men watch their chance and drive a spear
in-to them. The dogs look on with great in-
ter-est, for they know that if their mas-ter suc-
ceeds they will have a good din-ner.
The dogs in this cold coun-try have to work
hard. When their mas-ter wish-es to trav-el
he har-ness-es them up in sin-gle file be-fore
"a long sled. Then he wraps him-self up in
"a great ma-ny warm skins, takes his seat on
the sled, cracks a long whip, and a-way they
When they are trav-el-ling long jour-neys
the dogs get fed on-ly once a day, when they
halt for the night. Then they have to curl
them-selves up in the snow and sleep un-til
morn-ing, when they are har-nessed once more.
Their hair is ve-ry thick and warm, so that
they do not feel the cold as our dogs would.
Rid-ing on a sled must be fun, but I think
Rid-ing on a sled must be fun, but I think
I would rath-er go with-out it than to have
to live in such a house as these peo-ple do.
The clock is on the stroke of six,
The fa-ther's work is done;
Sweep up the hearth and mend the fire,
And put the ket-tle on!
The wild night wind is blow-ing cold,
'Tis drear-y cross-ing o'er the wold.
I know he's com-ing by this sign,
The ba-by's al-most wild;
See how he laughs, and crows, and stares;--
Heav-en bless the mer-ry child!
He's fa-ther's self in face and limb,
And fa-ther's heart is strong in him.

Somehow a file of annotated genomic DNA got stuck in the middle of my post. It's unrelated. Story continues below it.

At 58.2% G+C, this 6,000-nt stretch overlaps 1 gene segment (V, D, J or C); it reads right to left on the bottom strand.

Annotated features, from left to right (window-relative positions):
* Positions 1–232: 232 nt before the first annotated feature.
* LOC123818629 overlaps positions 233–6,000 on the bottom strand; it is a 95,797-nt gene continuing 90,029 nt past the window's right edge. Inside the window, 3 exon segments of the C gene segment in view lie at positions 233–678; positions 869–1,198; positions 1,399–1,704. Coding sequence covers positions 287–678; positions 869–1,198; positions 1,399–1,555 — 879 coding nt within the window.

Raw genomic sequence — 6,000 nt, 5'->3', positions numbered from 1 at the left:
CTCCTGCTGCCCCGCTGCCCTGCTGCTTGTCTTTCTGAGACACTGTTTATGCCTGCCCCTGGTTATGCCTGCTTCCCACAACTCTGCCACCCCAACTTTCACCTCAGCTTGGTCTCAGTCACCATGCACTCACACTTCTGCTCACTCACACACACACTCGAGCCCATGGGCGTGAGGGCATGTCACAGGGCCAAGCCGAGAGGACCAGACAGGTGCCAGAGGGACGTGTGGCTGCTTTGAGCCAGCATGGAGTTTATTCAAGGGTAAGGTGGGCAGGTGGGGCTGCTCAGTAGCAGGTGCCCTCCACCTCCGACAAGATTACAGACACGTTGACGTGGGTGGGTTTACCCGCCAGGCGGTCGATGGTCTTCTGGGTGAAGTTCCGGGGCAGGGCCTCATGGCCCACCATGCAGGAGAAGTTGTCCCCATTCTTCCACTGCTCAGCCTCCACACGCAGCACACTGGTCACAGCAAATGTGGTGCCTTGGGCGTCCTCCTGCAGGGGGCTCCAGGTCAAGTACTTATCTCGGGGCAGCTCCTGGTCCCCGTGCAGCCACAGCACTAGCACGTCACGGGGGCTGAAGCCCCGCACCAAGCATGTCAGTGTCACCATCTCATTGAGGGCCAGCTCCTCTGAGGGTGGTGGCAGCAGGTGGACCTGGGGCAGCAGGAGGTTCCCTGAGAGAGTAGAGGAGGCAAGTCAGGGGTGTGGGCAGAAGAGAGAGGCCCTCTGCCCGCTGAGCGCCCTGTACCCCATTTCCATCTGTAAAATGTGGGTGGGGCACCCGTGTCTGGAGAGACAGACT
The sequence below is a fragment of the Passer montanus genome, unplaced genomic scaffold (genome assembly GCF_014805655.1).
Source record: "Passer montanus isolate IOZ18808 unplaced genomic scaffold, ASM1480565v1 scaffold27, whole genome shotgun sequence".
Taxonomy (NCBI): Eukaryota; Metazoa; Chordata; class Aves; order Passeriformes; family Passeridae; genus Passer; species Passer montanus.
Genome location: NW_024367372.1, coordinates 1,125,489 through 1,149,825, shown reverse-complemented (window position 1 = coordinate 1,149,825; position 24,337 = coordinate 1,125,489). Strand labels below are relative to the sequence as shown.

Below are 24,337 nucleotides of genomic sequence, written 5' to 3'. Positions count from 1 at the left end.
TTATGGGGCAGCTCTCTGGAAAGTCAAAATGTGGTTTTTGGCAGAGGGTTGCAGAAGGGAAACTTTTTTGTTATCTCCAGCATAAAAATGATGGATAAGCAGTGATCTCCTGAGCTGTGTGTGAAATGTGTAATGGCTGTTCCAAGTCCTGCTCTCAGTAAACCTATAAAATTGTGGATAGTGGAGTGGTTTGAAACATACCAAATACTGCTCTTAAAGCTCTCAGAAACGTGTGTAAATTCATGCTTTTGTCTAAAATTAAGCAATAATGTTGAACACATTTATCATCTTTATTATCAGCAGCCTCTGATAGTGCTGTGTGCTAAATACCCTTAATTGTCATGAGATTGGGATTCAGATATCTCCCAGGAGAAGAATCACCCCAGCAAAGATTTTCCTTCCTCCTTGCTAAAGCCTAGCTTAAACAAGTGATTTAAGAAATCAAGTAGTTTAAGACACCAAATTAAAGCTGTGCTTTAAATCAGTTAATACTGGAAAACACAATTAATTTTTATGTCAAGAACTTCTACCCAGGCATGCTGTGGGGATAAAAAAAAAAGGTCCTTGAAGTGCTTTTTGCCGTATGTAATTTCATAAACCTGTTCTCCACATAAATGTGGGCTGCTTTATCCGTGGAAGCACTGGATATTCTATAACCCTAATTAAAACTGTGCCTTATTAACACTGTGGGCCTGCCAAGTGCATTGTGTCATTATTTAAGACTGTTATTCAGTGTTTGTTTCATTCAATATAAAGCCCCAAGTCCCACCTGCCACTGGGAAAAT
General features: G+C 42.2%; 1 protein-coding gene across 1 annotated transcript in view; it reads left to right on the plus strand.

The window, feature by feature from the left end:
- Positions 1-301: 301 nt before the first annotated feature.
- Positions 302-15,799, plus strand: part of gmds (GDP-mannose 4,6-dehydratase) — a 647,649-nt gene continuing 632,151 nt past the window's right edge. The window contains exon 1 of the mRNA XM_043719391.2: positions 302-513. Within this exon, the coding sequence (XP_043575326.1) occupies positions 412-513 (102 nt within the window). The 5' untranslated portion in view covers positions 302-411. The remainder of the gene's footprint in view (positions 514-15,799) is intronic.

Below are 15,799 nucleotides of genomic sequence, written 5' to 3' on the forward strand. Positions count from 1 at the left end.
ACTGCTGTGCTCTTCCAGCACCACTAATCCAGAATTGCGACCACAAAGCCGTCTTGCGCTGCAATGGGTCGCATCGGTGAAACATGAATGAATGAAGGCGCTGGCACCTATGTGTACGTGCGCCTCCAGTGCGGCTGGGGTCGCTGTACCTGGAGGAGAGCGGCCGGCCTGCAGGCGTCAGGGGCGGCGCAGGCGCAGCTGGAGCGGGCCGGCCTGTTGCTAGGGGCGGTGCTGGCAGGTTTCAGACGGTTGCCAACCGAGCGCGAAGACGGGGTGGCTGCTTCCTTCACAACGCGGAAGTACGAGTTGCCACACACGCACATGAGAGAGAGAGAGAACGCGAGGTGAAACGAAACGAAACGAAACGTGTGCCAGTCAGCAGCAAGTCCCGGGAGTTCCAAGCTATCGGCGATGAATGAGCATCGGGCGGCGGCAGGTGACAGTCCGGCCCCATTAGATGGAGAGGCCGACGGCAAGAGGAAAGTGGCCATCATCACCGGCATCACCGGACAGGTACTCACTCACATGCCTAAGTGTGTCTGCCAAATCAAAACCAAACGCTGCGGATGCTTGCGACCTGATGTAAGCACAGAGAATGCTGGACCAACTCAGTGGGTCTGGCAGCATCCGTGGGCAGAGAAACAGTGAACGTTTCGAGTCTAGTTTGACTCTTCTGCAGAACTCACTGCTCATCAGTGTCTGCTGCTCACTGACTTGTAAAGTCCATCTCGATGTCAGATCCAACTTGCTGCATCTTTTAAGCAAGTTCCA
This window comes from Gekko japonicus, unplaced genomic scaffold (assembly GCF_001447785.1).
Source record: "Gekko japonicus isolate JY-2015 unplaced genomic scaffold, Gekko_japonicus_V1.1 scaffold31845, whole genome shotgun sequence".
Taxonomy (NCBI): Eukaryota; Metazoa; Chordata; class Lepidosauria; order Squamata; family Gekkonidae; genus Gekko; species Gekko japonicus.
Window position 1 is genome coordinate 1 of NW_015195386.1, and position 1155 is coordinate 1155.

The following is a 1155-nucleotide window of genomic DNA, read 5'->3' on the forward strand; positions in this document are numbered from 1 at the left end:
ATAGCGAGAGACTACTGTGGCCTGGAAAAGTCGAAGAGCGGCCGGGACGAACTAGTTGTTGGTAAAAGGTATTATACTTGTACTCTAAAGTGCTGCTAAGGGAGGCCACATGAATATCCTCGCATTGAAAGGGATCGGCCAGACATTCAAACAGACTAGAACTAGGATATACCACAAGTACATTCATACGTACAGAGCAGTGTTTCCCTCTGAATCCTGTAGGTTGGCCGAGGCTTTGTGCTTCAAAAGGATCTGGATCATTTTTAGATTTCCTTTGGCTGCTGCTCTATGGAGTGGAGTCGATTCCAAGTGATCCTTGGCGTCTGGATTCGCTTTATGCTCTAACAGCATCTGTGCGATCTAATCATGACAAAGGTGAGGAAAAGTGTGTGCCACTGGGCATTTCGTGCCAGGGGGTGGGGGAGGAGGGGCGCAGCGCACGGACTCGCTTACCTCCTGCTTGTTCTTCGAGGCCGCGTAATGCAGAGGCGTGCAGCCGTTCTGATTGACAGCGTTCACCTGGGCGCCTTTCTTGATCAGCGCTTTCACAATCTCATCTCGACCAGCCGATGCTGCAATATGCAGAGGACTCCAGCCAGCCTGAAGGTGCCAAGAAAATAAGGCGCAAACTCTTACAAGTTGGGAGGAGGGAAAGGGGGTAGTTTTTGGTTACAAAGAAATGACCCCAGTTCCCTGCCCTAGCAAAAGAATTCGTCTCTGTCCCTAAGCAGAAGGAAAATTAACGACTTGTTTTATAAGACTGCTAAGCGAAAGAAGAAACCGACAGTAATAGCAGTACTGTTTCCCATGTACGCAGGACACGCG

Hark! hark! I hear his foot-steps now-
He's through the gar-den gate;
Run, lit-tle Bess, and ope the door,
And do not let him wait!
Shout, ba-by, shout, and clap thy hands,,
For fa-ther on the thresh-old stands.
What a lot of lit-tle girls, and on-ly one boy.
His name is Char-lie. The girls have brought
all their pa-per dolls, and Char-lie has his
paint brush and is go-ing to give them all
new dress-es. The girls are to have a doll's
par-ty to-mor-row. Char-lie can not on-ly give
them new dress-es of bright colors, but he
knows how to make their cheeks ro-sy.
Here is lit-tie Ma-bel with her pets. First
there is Ro-ver the big dog, then there is
Tab the cat. Next comes Bun-ny the rab-
bit, who walks in-to the par-lor where he has
no busi-ness to be. Then there are the birds,
who have come out of their cage. But they
must have a care or pus-sy will spring up-on
them with her sharp claws.
When Lou woke up in the morn-ing she
did not know where she was at all. She sat
up in bed and looked a-round. This was not
her own room in the ci-ty. Just at that mo-
ment a cock crowed un-der the win-dow, and
then all at once she re-mem-bered that she
was at Un-cle Tom's in the coun-try. She